Wednesday, May 16, 2012

Yes, Let Us Thank The Governor For Creating Jobs

Unless you've been drinking so much that you blacked out for the past 24 hours or so, you know that Scott Walker is claiming that he channeled his inner Kathleen Nicholaus and suddenly found nearly 60,000 jobs that weren't there just a few days ago.

There's been a lot of contention whether Walker's numbers are even real, much less accurate*.  Besides the highly suspicious timing of this sudden discovery, Walker has made it plenty obvious that his primary concern regarding the alleged job growth is not the benefit it would be for Wisconsin, but that it should be supporting his campaign to stay chief figurehead for the corporations that want to suck the lifeblood out of the state.  (To paraphrase a right wing talking point: They hate us for our wealth, our natural resources and our independence.)

But besides the highly questionable nature of this sudden revelation of the before-hidden jobs, there is something else that is highly noticeable by its absence about Walker's claim of job growth.

Here, go scour his press release regarding it and see if you notice what's missing.  I'll wait.

Did you notice what's missing?  No? Go and take another look see.

Did you see it yet? Or more accurately, did you not see it?

Walker's statements and all the reports that I've seen thus far are missing the monthly breakdown of Walker's Numbers of Mystery.  Walker is claiming that from December 2010 to December 2011, instead of losing 34,000 jobs, the state actually gained 23,000.  So the next question, for a cognitive dissident anyway, would be "When were those jobs gained?"

And that's what Walker doesn't want you to think about.

But we already know that answer:

According to the chart, Wisconsin gained about 35,000 jobs while Governor Jim Doyle's budget and policies were still in place.  Then, as soon as the effects of Walker's budget and policies kicked in, the state went through a six straight months of job loss.

So there was a job gain in 2011, but only in the first half.

And if you listen to the incessant ads from the Koch front groups and Team Walker (but I repeat myself), they'll tell you that if we elect Tom Barrett, we'll go back to the Doyle days.  Well, think about this, if Barrett had been elected in 2010, and if he did follow in Doyle's footsteps, we'd have seen about 70,000 jobs instead of the paltry 23,000 that Walker is claiming, if those numbers are even real.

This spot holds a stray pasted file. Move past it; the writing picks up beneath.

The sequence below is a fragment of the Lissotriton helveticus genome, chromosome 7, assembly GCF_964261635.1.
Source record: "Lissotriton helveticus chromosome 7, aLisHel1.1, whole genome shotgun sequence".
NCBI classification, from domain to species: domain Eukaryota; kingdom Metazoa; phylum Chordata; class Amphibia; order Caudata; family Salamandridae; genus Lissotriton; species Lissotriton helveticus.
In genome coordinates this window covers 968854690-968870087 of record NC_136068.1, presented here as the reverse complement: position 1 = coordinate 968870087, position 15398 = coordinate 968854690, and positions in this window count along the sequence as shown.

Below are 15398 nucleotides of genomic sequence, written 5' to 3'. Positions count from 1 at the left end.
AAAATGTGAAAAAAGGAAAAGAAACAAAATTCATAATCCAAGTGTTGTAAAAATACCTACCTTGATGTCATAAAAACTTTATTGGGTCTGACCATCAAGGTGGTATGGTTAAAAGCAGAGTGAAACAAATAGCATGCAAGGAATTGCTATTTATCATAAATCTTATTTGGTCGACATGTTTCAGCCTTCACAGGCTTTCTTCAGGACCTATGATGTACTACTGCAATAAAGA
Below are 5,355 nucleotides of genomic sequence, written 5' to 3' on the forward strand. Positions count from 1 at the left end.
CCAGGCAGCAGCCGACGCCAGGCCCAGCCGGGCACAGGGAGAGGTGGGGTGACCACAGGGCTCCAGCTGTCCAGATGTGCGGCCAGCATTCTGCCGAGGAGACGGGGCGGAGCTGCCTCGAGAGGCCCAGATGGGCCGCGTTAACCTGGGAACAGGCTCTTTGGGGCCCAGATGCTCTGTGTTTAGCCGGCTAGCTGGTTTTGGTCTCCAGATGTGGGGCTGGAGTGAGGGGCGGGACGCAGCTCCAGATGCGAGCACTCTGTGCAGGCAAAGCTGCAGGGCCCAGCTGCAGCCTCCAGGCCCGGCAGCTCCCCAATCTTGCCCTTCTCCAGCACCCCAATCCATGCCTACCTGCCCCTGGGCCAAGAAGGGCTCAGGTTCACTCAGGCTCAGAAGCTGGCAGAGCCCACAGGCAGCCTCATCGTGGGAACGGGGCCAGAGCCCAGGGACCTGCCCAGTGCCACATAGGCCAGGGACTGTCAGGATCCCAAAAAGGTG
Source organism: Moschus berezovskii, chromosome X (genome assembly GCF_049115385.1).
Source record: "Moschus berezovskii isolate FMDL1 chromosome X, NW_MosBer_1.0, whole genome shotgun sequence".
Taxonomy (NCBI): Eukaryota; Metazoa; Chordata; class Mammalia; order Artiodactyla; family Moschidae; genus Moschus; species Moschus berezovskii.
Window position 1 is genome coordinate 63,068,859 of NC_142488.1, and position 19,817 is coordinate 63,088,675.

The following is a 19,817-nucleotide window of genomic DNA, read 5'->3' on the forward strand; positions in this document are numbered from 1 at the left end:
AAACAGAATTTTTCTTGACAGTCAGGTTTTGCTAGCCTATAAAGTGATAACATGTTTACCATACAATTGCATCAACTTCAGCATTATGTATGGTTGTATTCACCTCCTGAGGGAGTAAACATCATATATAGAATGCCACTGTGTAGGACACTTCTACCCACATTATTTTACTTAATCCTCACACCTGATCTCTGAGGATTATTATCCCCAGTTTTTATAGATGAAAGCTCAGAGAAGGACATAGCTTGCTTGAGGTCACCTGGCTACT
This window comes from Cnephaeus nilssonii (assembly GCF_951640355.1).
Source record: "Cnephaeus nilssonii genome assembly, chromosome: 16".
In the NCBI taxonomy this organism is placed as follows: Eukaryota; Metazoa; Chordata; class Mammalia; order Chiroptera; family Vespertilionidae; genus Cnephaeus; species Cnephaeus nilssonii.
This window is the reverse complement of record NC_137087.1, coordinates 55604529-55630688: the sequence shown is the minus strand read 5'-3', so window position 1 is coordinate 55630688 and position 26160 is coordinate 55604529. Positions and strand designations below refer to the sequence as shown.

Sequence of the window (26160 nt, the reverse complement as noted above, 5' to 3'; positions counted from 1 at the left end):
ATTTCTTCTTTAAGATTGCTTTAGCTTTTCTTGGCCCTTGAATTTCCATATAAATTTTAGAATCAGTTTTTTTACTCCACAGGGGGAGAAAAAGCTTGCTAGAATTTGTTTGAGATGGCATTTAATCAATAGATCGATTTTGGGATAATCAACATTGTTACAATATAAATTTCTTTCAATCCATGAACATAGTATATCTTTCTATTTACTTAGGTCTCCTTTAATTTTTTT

In summary, I agree with Walker and the right wing zombie echo chamber in saying that we should thank the governor for creating what jobs he did.

Thank you, Governor Jim Doyle! I hope you're doing well.

*Pro tip for Team Walker: When you have to over-emphasize that the numbers are real and that the "data is irrefutable," that's a tell that you're most certainly lying your arses off.


  1. So wait did you suggest in that Kathleen Nicholaus made up or "fixed" those votes in Waukesha? The vote totals were not properly initially reported and everyone knows that. Hell even our friend math surley agrees with this notion. Kathy found votes that WERE CAST but not properly counted in the reports to the AP just like the jobs numbers. So that is a proper use of context but just probably not in the way you were trying to slip it in there as to what you thought was a cleaver little gab.

    1. Are you really defending a person who was so pathetic at her job for so many years that she had to be removed from having any responsibility for totaling votes?

  2. Oh but Capper you are wrong, she was not removed. Just another lie. Waukesha Freeman had her on the front page the day after the primary last week with her claiming to be in charge. It was all just a charade. And the Journal Sentinel never covered it...

    The power of Dan Vrakas. And the power to determine the outcome of the June election. Politicos in Chicago are humbled by the stories out of Waukesha - voter fraud capitol of the US.

    1. Please cite one example of a vote cast in Waukesha County that should not have been counted. Bet you can't.